Major medical organizations are urging health committees in the House and Senate to make comparative-effectiveness research a key component of healthcare reform.
Comparative effectiveness was a subject of contention during negotiations on healthcare reform legislation this week in the Senate Health, Education, Labor and Pensions Committee. The bills plans for a new federal center on health outcomes research was seen by some GOP members as a possible means to ration healthcare.
A letter, co-signed by the American Medical Association and more than 60 other groups, countered that comparative-effectiveness research would not lead to cookbook medicine or rationing of expensive forms of care. Its purpose is to help physicians and patients make smart choices based on the clinical value of varying treatments and interventions, the unique needs and preferences of individual patients, and our societal commitment to reduce disparities in care, the letter stated.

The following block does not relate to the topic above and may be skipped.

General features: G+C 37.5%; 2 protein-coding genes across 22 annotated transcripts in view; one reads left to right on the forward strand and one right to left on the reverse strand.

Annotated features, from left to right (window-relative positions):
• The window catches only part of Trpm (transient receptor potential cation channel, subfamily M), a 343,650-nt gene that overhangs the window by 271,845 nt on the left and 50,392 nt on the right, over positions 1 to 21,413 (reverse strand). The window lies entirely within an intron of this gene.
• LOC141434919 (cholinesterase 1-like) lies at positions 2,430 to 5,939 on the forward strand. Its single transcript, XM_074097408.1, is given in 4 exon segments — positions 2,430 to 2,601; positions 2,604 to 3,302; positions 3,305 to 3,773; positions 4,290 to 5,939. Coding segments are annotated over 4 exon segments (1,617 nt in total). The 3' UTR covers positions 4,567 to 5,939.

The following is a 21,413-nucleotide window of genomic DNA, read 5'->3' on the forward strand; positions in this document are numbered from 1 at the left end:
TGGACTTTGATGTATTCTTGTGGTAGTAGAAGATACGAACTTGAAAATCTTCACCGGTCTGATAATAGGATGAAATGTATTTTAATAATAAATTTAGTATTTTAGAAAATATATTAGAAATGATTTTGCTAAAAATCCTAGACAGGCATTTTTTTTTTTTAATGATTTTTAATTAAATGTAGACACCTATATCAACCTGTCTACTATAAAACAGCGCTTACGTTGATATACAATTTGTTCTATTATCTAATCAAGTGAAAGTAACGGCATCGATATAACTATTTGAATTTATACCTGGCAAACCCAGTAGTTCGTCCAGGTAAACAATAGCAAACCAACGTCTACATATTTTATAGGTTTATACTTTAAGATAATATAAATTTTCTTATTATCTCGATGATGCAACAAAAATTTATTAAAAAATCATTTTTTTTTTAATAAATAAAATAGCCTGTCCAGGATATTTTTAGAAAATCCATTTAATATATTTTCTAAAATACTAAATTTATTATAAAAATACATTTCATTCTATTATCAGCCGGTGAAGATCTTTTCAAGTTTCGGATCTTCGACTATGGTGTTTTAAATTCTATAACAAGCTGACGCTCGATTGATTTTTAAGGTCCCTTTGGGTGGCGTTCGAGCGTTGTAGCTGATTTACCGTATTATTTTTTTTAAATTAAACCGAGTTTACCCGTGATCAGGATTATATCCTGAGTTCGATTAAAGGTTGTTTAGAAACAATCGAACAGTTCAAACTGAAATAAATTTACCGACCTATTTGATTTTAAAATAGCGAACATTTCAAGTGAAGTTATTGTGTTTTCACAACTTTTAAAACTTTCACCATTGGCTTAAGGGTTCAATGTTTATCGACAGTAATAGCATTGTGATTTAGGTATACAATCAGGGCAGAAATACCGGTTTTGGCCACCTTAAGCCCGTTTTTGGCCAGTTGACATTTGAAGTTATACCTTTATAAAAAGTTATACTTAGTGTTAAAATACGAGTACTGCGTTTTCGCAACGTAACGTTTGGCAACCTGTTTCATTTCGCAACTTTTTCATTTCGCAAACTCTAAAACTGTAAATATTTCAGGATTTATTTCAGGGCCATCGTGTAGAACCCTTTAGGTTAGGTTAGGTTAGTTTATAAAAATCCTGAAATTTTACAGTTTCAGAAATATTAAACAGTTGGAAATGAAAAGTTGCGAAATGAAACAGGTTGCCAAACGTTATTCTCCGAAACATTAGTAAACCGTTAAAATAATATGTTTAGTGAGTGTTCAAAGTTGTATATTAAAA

While its true that comparative effectiveness may identify low-cost treatments that yield better outcomes than high-cost alternatives, the reverse is also true, the letter stated. Most important to patients is that the information be from an independent, authoritative and trusted source.